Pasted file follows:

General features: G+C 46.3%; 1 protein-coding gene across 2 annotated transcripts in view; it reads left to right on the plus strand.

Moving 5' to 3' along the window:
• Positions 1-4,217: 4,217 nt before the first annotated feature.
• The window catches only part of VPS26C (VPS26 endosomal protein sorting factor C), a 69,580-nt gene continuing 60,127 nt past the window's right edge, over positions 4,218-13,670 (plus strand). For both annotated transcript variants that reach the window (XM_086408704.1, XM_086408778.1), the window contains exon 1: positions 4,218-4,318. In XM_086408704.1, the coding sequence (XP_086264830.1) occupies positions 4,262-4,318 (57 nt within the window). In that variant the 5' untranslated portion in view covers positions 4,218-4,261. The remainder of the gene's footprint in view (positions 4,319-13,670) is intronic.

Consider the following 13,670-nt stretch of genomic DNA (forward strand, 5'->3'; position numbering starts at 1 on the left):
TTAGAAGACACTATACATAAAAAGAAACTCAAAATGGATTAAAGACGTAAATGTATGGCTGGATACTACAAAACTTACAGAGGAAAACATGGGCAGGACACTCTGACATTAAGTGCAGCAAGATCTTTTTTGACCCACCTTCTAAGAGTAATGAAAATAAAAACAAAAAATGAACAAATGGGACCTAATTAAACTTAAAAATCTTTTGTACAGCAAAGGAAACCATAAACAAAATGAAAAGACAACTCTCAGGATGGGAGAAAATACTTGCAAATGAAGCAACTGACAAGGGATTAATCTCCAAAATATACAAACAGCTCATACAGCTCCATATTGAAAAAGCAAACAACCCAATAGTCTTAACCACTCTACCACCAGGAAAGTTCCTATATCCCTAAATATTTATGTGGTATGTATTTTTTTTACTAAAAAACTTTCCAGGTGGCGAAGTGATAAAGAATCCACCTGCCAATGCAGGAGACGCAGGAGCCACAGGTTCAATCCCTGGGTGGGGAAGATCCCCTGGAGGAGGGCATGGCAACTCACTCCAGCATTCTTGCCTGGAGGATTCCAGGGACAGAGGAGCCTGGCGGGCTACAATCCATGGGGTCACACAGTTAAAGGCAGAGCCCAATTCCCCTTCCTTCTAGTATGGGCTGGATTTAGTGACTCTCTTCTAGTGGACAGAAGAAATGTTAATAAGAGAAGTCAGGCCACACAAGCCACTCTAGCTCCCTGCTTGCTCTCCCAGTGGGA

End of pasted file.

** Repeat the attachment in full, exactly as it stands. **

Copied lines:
General features: G+C 46.3%; 1 protein-coding gene across 2 annotated transcripts in view; it reads left to right on the plus strand.

Moving 5' to 3' along the window:
• Positions 1-4,217: 4,217 nt before the first annotated feature.
• The window catches only part of VPS26C (VPS26 endosomal protein sorting factor C), a 69,580-nt gene continuing 60,127 nt past the window's right edge, over positions 4,218-13,670 (plus strand). For both annotated transcript variants that reach the window (XM_086408704.1, XM_086408778.1), the window contains exon 1: positions 4,218-4,318. In XM_086408704.1, the coding sequence (XP_086264830.1) occupies positions 4,262-4,318 (57 nt within the window). In that variant the 5' untranslated portion in view covers positions 4,218-4,261. The remainder of the gene's footprint in view (positions 4,319-13,670) is intronic.

Consider the following 13,670-nt stretch of genomic DNA (forward strand, 5'->3'; position numbering starts at 1 on the left):
TTAGAAGACACTATACATAAAAAGAAACTCAAAATGGATTAAAGACGTAAATGTATGGCTGGATACTACAAAACTTACAGAGGAAAACATGGGCAGGACACTCTGACATTAAGTGCAGCAAGATCTTTTTTGACCCACCTTCTAAGAGTAATGAAAATAAAAACAAAAAATGAACAAATGGGACCTAATTAAACTTAAAAATCTTTTGTACAGCAAAGGAAACCATAAACAAAATGAAAAGACAACTCTCAGGATGGGAGAAAATACTTGCAAATGAAGCAACTGACAAGGGATTAATCTCCAAAATATACAAACAGCTCATACAGCTCCATATTGAAAAAGCAAACAACCCAATAGTCTTAACCACTCTACCACCAGGAAAGTTCCTATATCCCTAAATATTTATGTGGTATGTATTTTTTTTACTAAAAAACTTTCCAGGTGGCGAAGTGATAAAGAATCCACCTGCCAATGCAGGAGACGCAGGAGCCACAGGTTCAATCCCTGGGTGGGGAAGATCCCCTGGAGGAGGGCATGGCAACTCACTCCAGCATTCTTGCCTGGAGGATTCCAGGGACAGAGGAGCCTGGCGGGCTACAATCCATGGGGTCACACAGTTAAAGGCAGAGCCCAATTCCCCTTCCTTCTAGTATGGGCTGGATTTAGTGACTCTCTTCTAGTGGACAGAAGAAATGTTAATAAGAGAAGTCAGGCCACACAAGCCACTCTAGCTCCCTGCTTGCTCTCCCAGTGGGA